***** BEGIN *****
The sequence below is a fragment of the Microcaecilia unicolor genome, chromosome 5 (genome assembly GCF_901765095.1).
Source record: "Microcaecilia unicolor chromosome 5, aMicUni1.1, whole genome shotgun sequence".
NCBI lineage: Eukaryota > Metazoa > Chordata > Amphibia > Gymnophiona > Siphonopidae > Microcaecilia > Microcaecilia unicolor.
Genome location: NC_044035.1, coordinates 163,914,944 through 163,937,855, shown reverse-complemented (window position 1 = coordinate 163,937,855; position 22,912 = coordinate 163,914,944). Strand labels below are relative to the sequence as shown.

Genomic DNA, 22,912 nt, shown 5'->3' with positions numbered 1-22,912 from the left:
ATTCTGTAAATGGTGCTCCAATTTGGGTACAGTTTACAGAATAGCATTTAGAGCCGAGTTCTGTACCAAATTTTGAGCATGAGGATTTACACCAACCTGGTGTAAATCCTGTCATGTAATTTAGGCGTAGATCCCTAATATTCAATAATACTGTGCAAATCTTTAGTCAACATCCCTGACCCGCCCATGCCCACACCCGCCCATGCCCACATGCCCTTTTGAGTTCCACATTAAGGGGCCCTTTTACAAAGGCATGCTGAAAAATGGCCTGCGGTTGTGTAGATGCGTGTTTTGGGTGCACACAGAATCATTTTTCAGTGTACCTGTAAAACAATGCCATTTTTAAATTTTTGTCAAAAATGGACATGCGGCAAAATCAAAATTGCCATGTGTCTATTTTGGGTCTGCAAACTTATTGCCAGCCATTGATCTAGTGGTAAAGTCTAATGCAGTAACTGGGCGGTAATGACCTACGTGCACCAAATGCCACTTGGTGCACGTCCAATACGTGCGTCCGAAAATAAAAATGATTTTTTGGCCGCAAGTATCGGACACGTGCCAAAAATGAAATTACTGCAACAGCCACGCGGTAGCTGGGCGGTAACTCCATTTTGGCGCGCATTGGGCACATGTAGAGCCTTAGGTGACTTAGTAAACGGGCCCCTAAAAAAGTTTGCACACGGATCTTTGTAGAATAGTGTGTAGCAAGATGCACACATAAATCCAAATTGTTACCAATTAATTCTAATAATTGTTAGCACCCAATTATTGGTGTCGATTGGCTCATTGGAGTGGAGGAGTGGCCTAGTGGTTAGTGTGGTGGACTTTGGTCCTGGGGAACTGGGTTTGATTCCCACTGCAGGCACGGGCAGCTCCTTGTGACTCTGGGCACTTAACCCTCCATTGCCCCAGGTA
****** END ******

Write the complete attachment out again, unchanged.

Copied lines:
The sequence below is a fragment of the Microcaecilia unicolor genome, chromosome 5 (genome assembly GCF_901765095.1).
Source record: "Microcaecilia unicolor chromosome 5, aMicUni1.1, whole genome shotgun sequence".
NCBI lineage: Eukaryota > Metazoa > Chordata > Amphibia > Gymnophiona > Siphonopidae > Microcaecilia > Microcaecilia unicolor.
Genome location: NC_044035.1, coordinates 163,914,944 through 163,937,855, shown reverse-complemented (window position 1 = coordinate 163,937,855; position 22,912 = coordinate 163,914,944). Strand labels below are relative to the sequence as shown.

Genomic DNA, 22,912 nt, shown 5'->3' with positions numbered 1-22,912 from the left:
ATTCTGTAAATGGTGCTCCAATTTGGGTACAGTTTACAGAATAGCATTTAGAGCCGAGTTCTGTACCAAATTTTGAGCATGAGGATTTACACCAACCTGGTGTAAATCCTGTCATGTAATTTAGGCGTAGATCCCTAATATTCAATAATACTGTGCAAATCTTTAGTCAACATCCCTGACCCGCCCATGCCCACACCCGCCCATGCCCACATGCCCTTTTGAGTTCCACATTAAGGGGCCCTTTTACAAAGGCATGCTGAAAAATGGCCTGCGGTTGTGTAGATGCGTGTTTTGGGTGCACACAGAATCATTTTTCAGTGTACCTGTAAAACAATGCCATTTTTAAATTTTTGTCAAAAATGGACATGCGGCAAAATCAAAATTGCCATGTGTCTATTTTGGGTCTGCAAACTTATTGCCAGCCATTGATCTAGTGGTAAAGTCTAATGCAGTAACTGGGCGGTAATGACCTACGTGCACCAAATGCCACTTGGTGCACGTCCAATACGTGCGTCCGAAAATAAAAATGATTTTTTGGCCGCAAGTATCGGACACGTGCCAAAAATGAAATTACTGCAACAGCCACGCGGTAGCTGGGCGGTAACTCCATTTTGGCGCGCATTGGGCACATGTAGAGCCTTAGGTGACTTAGTAAACGGGCCCCTAAAAAAGTTTGCACACGGATCTTTGTAGAATAGTGTGTAGCAAGATGCACACATAAATCCAAATTGTTACCAATTAATTCTAATAATTGTTAGCACCCAATTATTGGTGTCGATTGGCTCATTGGAGTGGAGGAGTGGCCTAGTGGTTAGTGTGGTGGACTTTGGTCCTGGGGAACTGGGTTTGATTCCCACTGCAGGCACGGGCAGCTCCTTGTGACTCTGGGCACTTAACCCTCCATTGCCCCAGGTA